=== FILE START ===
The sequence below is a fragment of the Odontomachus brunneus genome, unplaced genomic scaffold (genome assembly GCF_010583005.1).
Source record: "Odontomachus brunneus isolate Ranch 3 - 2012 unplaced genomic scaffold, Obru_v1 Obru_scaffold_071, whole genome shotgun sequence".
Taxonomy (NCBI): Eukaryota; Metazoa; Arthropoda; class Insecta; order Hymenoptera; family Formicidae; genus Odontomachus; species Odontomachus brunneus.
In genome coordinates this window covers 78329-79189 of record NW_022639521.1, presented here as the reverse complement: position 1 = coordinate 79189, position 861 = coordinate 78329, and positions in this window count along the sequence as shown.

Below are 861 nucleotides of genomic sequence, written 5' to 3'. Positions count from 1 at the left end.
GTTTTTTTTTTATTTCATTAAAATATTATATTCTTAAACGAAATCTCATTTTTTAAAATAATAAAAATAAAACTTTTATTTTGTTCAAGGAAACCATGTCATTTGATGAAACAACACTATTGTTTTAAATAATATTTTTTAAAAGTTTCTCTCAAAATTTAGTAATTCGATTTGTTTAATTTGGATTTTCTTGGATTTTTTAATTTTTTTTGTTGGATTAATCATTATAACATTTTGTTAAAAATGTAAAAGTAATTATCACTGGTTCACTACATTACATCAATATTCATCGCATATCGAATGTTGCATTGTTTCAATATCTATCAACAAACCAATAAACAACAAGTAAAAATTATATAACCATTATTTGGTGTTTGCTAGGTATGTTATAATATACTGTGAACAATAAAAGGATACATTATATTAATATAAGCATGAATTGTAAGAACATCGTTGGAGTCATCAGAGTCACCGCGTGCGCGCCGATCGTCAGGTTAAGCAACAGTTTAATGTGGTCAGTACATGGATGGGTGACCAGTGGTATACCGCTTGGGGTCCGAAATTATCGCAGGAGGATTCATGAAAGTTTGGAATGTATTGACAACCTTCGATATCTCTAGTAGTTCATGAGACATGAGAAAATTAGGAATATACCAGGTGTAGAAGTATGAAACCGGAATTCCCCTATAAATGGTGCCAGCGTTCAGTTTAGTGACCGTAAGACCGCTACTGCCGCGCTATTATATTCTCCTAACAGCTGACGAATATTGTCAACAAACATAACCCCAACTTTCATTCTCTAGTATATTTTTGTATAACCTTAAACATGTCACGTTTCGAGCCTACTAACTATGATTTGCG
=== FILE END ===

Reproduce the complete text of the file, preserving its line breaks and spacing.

The sequence below is a fragment of the Odontomachus brunneus genome, unplaced genomic scaffold (genome assembly GCF_010583005.1).
Source record: "Odontomachus brunneus isolate Ranch 3 - 2012 unplaced genomic scaffold, Obru_v1 Obru_scaffold_071, whole genome shotgun sequence".
Taxonomy (NCBI): Eukaryota; Metazoa; Arthropoda; class Insecta; order Hymenoptera; family Formicidae; genus Odontomachus; species Odontomachus brunneus.
In genome coordinates this window covers 78329-79189 of record NW_022639521.1, presented here as the reverse complement: position 1 = coordinate 79189, position 861 = coordinate 78329, and positions in this window count along the sequence as shown.

Below are 861 nucleotides of genomic sequence, written 5' to 3'. Positions count from 1 at the left end.
GTTTTTTTTTTATTTCATTAAAATATTATATTCTTAAACGAAATCTCATTTTTTAAAATAATAAAAATAAAACTTTTATTTTGTTCAAGGAAACCATGTCATTTGATGAAACAACACTATTGTTTTAAATAATATTTTTTAAAAGTTTCTCTCAAAATTTAGTAATTCGATTTGTTTAATTTGGATTTTCTTGGATTTTTTAATTTTTTTTGTTGGATTAATCATTATAACATTTTGTTAAAAATGTAAAAGTAATTATCACTGGTTCACTACATTACATCAATATTCATCGCATATCGAATGTTGCATTGTTTCAATATCTATCAACAAACCAATAAACAACAAGTAAAAATTATATAACCATTATTTGGTGTTTGCTAGGTATGTTATAATATACTGTGAACAATAAAAGGATACATTATATTAATATAAGCATGAATTGTAAGAACATCGTTGGAGTCATCAGAGTCACCGCGTGCGCGCCGATCGTCAGGTTAAGCAACAGTTTAATGTGGTCAGTACATGGATGGGTGACCAGTGGTATACCGCTTGGGGTCCGAAATTATCGCAGGAGGATTCATGAAAGTTTGGAATGTATTGACAACCTTCGATATCTCTAGTAGTTCATGAGACATGAGAAAATTAGGAATATACCAGGTGTAGAAGTATGAAACCGGAATTCCCCTATAAATGGTGCCAGCGTTCAGTTTAGTGACCGTAAGACCGCTACTGCCGCGCTATTATATTCTCCTAACAGCTGACGAATATTGTCAACAAACATAACCCCAACTTTCATTCTCTAGTATATTTTTGTATAACCTTAAACATGTCACGTTTCGAGCCTACTAACTATGATTTGCG